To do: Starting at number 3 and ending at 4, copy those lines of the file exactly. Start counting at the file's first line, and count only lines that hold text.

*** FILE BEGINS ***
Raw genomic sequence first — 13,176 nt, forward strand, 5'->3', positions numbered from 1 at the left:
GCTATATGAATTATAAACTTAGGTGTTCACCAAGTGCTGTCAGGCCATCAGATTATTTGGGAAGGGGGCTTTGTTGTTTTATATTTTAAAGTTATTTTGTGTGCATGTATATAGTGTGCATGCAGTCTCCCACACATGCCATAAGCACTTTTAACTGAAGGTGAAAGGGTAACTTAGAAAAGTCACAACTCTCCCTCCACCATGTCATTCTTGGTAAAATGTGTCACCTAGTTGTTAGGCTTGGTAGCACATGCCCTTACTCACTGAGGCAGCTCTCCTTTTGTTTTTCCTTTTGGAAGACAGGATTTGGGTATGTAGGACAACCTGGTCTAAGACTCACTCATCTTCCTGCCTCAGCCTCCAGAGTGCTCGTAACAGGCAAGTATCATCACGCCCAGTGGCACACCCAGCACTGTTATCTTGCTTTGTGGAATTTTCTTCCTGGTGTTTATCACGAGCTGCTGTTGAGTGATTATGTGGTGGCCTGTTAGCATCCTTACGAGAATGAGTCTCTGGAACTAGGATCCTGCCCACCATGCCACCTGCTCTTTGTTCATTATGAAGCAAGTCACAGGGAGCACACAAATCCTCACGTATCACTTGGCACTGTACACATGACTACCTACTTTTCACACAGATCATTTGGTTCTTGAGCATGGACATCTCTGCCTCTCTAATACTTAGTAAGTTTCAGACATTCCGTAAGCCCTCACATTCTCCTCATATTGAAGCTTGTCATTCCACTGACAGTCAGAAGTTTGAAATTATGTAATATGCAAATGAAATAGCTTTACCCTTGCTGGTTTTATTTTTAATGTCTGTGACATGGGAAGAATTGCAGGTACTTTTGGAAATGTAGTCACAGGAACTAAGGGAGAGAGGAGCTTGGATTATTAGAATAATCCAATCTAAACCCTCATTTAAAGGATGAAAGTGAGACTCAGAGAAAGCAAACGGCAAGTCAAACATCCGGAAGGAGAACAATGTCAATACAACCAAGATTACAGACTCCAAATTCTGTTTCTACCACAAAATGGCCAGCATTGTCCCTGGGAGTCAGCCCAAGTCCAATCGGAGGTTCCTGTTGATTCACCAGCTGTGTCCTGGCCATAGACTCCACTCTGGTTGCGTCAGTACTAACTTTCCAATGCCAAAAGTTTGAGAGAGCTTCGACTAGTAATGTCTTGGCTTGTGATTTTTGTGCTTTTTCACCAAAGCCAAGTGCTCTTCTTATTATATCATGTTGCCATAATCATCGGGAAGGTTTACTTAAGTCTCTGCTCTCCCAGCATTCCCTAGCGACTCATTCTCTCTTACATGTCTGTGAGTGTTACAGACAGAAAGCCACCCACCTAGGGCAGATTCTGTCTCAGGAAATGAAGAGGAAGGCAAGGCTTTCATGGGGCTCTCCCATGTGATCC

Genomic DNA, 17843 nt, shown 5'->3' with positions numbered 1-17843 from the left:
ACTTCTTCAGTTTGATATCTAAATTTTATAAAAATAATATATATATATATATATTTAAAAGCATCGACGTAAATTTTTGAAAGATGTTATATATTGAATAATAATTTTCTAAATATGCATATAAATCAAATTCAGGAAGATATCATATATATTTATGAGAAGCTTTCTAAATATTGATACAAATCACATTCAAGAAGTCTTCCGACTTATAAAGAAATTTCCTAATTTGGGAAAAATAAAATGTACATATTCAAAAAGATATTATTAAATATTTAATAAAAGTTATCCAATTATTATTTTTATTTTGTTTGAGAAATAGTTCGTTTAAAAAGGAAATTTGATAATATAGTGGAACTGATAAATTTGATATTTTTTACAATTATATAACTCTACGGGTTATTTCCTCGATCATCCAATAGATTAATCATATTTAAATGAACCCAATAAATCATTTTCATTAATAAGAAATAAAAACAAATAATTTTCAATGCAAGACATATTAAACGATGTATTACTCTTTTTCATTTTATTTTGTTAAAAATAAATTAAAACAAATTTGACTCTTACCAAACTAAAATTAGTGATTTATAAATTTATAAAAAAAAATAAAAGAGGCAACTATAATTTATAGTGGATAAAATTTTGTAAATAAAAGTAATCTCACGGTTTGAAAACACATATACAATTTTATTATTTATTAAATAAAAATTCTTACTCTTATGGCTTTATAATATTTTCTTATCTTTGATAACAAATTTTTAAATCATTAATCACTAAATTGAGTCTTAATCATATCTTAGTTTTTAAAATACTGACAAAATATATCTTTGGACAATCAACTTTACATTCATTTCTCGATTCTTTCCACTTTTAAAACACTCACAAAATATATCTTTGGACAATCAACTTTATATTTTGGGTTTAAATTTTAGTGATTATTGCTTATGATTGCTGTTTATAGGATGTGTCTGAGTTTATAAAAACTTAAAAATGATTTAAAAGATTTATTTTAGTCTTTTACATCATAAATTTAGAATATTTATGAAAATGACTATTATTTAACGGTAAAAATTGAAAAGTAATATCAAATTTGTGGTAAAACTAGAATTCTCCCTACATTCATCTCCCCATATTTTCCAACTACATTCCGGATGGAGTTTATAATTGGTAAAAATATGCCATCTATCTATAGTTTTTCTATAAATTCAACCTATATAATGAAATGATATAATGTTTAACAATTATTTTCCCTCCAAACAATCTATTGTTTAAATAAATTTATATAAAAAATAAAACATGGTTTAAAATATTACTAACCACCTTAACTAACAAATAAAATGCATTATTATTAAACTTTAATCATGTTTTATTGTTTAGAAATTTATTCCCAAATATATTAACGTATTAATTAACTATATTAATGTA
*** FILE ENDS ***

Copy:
Genomic DNA, 17843 nt, shown 5'->3' with positions numbered 1-17843 from the left:
ACTTCTTCAGTTTGATATCTAAATTTTATAAAAATAATATATATATATATATATTTAAAAGCATCGACGTAAATTTTTGAAAGATGTTATATATTGAATAATAATTTTCTAAATATGCATATAAATCAAATTCAGGAAGATATCATATATATTTATGAGAAGCTTTCTAAATATTGATACAAATCACATTCAAGAAGTCTTCCGACTTATAAAGAAATTTCCTAATTTGGGAAAAATAAAATGTACATATTCAAAAAGATATTATTAAATATTTAATAAAAGTTATCCAATTATTATTTTTATTTTGTTTGAGAAATAGTTCGTTTAAAAAGGAAATTTGATAATATAGTGGAACTGATAAATTTGATATTTTTTACAATTATATAACTCTACGGGTTATTTCCTCGATCATCCAATAGATTAATCATATTTAAATGAACCCAATAAATCATTTTCATTAATAAGAAATAAAAACAAATAATTTTCAATGCAAGACATATTAAACGATGTATTACTCTTTTTCATTTTATTTTGTTAAAAATAAATTAAAACAAATTTGACTCTTACCAAACTAAAATTAGTGATTTATAAATTTATAAAAAAAAATAAAAGAGGCAACTATAATTTATAGTGGATAAAATTTTGTAAATAAAAGTAATCTCACGGTTTGAAAACACATATACAATTTTATTATTTATTAAATAAAAATTCTTACTCTTATGGCTTTATAATATTTTCTTATCTTTGATAACAAATTTTTAAATCATTAATCACTAAATTGAGTCTTAATCATATCTTAGTTTTTAAAATACTGACAAAATATATCTTTGGACAATCAACTTTACATTCATTTCTCGATTCTTTCCACTTTTAAAACACTCACAAAATATATCTTTGGACAATCAACTTTATATTTTGGGTTTAAATTTTAGTGATTATTGCTTATGATTGCTGTTTATAGGATGTGTCTGAGTTTATAAAAACTTAAAAATGATTTAAAAGATTTATTTTAGTCTTTTACATCATAAATTTAGAATATTTATGAAAATGACTATTATTTAACGGTAAAAATTGAAAAGTAATATCAAATTTGTGGTAAAACTAGAATTCTCCCTACATTCATCTCCCCATATTTTCCAACTACATTCCGGATGGAGTTTATAATTGGTAAAAATATGCCATCTATCTATAGTTTTTCTATAAATTCAACCTATATAATGAAATGATATAATGTTTAACAATTATTTTCCCTCCAAACAATCTATTGTTTAAATAAATTTATATAAAAAATAAAACATGGTTTAAAATATTACTAACCACCTTAACTAACAAATAAAATGCATTATTATTAAACTTTAATCATGTTTTATTGTTTAGAAATTTATTCCCAAATATATTAACGTATTAATTAACTATATTAATGTA